One of the things VHDL can do (contrary to popular belief :)) is 2-D arrays. So reading images into a 2-D array is a very natural way to store the data. We’ll create a package called
pgm to keep all our image reading and writing code together:
package pgm is subtype coordinate : natural; subtype pixel is integer range 0 to 255; type pixel_array is array (coordinate range <>, coordinate range <>) of pixel; type pixel_array_ptr is access pixel_array; -- Function: transpose -- Useful for initialising arrays such that the first coordinate is the x-coord, but the initialisation can "look" like the -- image in question within the code function transpose (i : pixel_array) return pixel_array;
- We’ve got a subtype for the raw pixel type – this enables us to change a single place if we decide to extend to (say) 16-bit pixels.
- Images are stored in a 2d array, with the x-coordinate as the first dimension, as is traditional (unless you use Matlab!)
- We’ll use an
accesstype for the pixel storage being returned from the image reading function
pgm_readto allow us to dynamically allocate the storage based on how big the actual image is, rather than having to know at compile-time.
transposefunction is the best way I can come up with so far that allows us to create constants which represent images where the code looks like the image it represents. Without this an initialiser for a 4×2 image would look like this:
constant c : pixel_array(0 to 3, 0 to 1) := ( (11, 12), (21, 22), (31, 32), (41, 42));
A bit counter-intuitive, no? With the
transposefunction we can do:
constant c : pixel_array(0 to 3, 0 to 1) := transpose(pixel_array'( (11, 21, 31, 41),(12, 22, 32, 42));
The public API for playing with the images will be simple:
- a function to read an image from a file into an
a function to write an
imagerecord out to a file
impure function pgm_read (filename : string) return pixel_array_ptr;
procedure pgm_write (filename : in string; i : in pixel_array);
end package pgm;
For the input side, a simple testbench is all that is required, along with a carefully crafted PGM file for which we “know the right answers”. We can also create an image from scratch and write the new image out. Checking that final image will have to be done by hand. We could “round-trip” the image back in through our image reading function, but this may mask any errors we’ve made in the reading and writing functions which happen to cancel each other out!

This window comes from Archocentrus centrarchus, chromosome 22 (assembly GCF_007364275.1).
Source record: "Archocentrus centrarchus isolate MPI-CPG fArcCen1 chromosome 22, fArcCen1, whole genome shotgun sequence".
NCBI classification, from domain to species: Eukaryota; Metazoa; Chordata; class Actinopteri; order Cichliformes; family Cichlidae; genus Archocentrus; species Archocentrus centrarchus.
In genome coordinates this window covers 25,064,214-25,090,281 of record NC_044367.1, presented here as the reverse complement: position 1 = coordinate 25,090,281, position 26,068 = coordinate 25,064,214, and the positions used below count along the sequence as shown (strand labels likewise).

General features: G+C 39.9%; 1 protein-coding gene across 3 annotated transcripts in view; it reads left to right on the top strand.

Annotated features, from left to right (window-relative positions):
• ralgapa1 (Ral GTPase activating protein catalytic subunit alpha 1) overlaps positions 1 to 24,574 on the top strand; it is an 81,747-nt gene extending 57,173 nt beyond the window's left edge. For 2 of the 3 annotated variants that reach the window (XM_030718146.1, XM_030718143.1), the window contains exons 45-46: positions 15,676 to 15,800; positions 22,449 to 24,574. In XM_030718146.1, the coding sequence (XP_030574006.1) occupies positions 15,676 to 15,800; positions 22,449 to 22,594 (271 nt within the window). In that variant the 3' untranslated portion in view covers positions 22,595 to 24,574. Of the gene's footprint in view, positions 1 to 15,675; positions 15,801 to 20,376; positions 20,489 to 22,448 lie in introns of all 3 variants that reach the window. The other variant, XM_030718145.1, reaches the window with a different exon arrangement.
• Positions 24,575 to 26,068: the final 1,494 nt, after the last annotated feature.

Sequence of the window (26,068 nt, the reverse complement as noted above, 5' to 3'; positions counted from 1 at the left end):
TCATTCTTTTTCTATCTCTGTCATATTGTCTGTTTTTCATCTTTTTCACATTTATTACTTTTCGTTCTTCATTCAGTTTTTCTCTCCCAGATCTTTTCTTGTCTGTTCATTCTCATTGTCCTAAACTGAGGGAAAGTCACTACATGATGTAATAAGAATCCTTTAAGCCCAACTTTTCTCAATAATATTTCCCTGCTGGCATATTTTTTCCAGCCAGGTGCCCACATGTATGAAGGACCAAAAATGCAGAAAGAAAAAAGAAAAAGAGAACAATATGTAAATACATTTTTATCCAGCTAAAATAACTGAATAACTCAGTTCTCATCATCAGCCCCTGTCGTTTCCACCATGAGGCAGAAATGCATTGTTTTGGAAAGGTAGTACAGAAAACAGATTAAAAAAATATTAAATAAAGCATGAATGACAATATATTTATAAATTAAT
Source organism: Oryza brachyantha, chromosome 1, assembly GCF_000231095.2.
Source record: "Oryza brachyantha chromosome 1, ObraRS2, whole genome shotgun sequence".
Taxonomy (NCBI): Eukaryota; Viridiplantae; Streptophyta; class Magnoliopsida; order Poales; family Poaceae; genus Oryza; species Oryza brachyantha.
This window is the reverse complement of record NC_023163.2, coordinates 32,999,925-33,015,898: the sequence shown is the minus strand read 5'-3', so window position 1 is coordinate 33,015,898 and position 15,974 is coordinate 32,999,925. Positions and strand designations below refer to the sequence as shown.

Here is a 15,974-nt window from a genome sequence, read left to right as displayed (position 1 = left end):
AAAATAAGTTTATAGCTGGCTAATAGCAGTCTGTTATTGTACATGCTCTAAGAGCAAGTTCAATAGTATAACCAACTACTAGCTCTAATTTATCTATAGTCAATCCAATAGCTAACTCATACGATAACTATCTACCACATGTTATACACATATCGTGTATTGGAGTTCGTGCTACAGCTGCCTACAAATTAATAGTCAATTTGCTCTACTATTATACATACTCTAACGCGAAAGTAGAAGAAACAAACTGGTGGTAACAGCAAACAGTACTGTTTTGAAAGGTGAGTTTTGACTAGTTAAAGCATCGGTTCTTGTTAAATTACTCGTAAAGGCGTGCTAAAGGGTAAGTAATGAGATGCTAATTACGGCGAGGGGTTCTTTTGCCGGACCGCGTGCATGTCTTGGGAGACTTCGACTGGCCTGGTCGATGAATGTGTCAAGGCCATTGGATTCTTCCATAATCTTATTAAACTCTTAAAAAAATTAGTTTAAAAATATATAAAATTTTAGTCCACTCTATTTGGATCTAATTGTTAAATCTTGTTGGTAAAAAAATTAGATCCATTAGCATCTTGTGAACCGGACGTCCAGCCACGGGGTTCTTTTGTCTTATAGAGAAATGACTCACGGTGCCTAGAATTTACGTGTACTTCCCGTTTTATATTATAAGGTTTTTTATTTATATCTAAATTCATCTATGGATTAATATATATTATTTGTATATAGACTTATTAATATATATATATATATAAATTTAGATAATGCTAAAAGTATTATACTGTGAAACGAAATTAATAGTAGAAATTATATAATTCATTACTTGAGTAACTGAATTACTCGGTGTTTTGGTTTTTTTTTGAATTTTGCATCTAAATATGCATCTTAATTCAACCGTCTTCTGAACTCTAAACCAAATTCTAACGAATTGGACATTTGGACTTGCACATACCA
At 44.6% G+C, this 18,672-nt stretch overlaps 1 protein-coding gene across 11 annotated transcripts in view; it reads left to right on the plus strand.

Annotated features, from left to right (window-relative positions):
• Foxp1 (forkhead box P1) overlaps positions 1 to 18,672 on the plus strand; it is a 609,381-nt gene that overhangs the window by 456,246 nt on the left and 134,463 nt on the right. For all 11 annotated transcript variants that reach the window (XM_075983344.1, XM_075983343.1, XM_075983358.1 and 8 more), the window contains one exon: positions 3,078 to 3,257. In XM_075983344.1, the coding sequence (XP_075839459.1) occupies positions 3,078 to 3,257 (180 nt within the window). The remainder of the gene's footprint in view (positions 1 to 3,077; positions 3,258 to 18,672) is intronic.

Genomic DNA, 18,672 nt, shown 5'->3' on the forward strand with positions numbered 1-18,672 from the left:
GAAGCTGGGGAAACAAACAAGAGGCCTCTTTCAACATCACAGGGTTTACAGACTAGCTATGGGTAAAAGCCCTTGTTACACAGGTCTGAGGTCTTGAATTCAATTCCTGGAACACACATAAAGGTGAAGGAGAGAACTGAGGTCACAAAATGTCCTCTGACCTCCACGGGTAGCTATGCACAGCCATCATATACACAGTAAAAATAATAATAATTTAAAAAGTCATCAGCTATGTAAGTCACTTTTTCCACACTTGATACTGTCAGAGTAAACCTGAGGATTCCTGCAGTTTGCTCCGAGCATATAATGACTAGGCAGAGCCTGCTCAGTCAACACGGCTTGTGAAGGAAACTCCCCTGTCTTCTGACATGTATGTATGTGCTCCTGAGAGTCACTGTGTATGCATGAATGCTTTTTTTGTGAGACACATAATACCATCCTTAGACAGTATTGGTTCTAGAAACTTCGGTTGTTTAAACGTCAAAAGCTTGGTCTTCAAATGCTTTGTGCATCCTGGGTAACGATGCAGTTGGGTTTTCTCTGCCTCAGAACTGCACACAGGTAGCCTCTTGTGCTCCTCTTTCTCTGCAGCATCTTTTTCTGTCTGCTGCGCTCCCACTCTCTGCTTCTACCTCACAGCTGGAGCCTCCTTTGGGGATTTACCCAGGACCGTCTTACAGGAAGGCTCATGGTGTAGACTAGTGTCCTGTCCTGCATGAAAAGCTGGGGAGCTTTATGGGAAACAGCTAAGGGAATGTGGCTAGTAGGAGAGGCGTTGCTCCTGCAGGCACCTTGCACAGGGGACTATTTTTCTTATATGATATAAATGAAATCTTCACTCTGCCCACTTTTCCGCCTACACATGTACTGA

entity tb_pgm is end entity tb_pgm; use work.libv.all; use work.pgm.all; architecture test of tb_pgm is begin -- architecture test test1 : process is variable i : pixel_array_ptr; constant testdata : pixel_array(0 to 7, 0 to 3) := transpose(pixel_array'( (000, 027, 062, 095, 130, 163, 198, 232), (000, 000, 000, 000, 000, 000, 000, 000), (255, 255, 255, 255, 255, 255, 255, 255), (100, 100, 100, 100, 100, 255, 255, 255)) ); variable blacksquare : pixel_array(0 to 7, 0 to 7) := (others => (others => 0)); begin -- process test1 -- test on a proper image i := pgm_read("testimage_ascii.pgm"); assert i /= null report "pixels are null" severity error; assert_equal("ASCII PGM Width", i.all'length(1), 8); assert_equal("ASCII PGM Height", i.all'length(2), 4); assert_equal("ASCII PGM data", i.all, testdata); -- make sure we return a non-image for the binary-style PGM file i := pgm_read("testimage.pgm"); assert i = null report "Binary pixels should be null" severity error; -- Now create an image from scratch - a letter M blacksquare(1,1) := 255; blacksquare(5,1) := 255; blacksquare(1,2) := 255; blacksquare(2,2) := 255; blacksquare(4,2) := 255; blacksquare(5,2) := 255; blacksquare(1,3) := 255; blacksquare(3,3) := 255; blacksquare(5,3) := 255; blacksquare(1,4) := 255; blacksquare(5,4) := 255; blacksquare(1,5) := 255; blacksquare(5,5) := 255; blacksquare(1,6) := 255; blacksquare(5,6) := 255; pgm_write("test_write.pgm", blacksquare); report "End of tests" severity note; wait; end process test1; end architecture test;
You can read about the non-standard looking
assert_equal functions here.
Back to the tests
In the spirit of Test-Driven Development, all the API elements are left empty, except for the
pgm_read function which has to return something. So it returns
NULL – an empty image! With the results:
pgm.vhd:204:9:@0ms:(assertion error): pixels are null
Hurrah! It fails in the way we’d hope!
Onwards to actually reading and writing…
hello sir ,
thank you for this informations ,and i want to know how i can read and modify a binary file (image satellitaire) in xilinx (vhdl) .
im a student PHd first year and my these about Implémentation FPGA sécurisée des algorithmes de
télédétection spatiale : optimisation au cas des CubeSats.